The number of girls and women who are victims of female genital mutilation (FGM) in Germany has increased by 44 percent since 2017 to 68,000, announced German Minister for Family Affairs Franziska Giffey.
According to the minister, mainly migration is to blame for the massive increase as many migrants coming to Germany commonly practice FGM in their own home countries. The practice, which is a human rights violation, involves the ritual cutting off some or all of the external female genitalia.
Giffey confirmed that the increase in cases compared to 2017 is so significant because of the rising numbers of immigrants from Eritrea, Somalia, Indonesia, Egypt, and Nigeria arriving in Germany,
The government report further estimates that almost 15,000 girls in Germany may be at risk of undergoing the procedure, including girls who are also second-generation citizens whose parents migrated to Germany, which demonstrates the practice has not faded despite some families living in Germany for years.
Giffey said that it was an “archaic, terrible human rights violation” that produces serious physical and psychological damage to the women who experience it, according to Die Welt.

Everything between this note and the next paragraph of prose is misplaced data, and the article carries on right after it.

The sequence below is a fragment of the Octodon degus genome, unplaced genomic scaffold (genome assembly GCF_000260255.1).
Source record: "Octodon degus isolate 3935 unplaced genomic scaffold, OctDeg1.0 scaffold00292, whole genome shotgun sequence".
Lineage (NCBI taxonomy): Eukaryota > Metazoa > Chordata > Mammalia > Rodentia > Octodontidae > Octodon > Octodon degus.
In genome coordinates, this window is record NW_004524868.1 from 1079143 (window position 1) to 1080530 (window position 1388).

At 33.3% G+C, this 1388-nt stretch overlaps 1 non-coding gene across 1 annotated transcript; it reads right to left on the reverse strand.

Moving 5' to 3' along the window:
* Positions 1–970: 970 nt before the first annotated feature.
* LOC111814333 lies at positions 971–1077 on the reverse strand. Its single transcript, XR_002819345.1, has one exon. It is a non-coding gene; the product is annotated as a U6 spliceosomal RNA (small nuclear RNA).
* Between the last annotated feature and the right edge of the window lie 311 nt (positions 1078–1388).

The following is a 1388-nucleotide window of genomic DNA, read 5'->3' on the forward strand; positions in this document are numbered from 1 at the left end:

In the broader world, 90 percent of girls are circumcised in some countries, according to the children’s aid organization Unicef. About 200 million women around the world have gone through the female genital cutting, the World Health Organization estimates.
“Female genital mutilation is a serious violation of human rights and an archaic crime that violates girls’ and women’s right to physical integrity and sexual self-determination,” said Minister Giffey.
The German family minister declared that her goal is to protect girls and young women from such practice, as well as offer them help.
“It has lifelong physical and psychological consequences for those affected,” warned Giffey, calling on local communities to introduce measures that would prevent the rising number of FGM victims.
In Germany, Fadumo Korn is committed to raising the issue of FGM practices while serving as the chairwoman of the association NALA – Education Instead of Circumcision. She came to Germany from Somalia 40 years ago in Berlin and during Giffey’s press conference described what happened to her as a child, saying, “I was robbed of my femininity at the age of seven.”
In the steppes of Somalia, she was held by two women without any anesthesia and circumcised with a razor blade.
“You can’t imagine that (…) There is no word that can describe this pain if you have your organs cut out without anesthesia,” she described.
Following the procedure, she almost died after falling into a coma, but has since used her experience to warn Germans and others about the dangers of the practice, saying that it is a “powerful tradition” in many countries that continue till this day.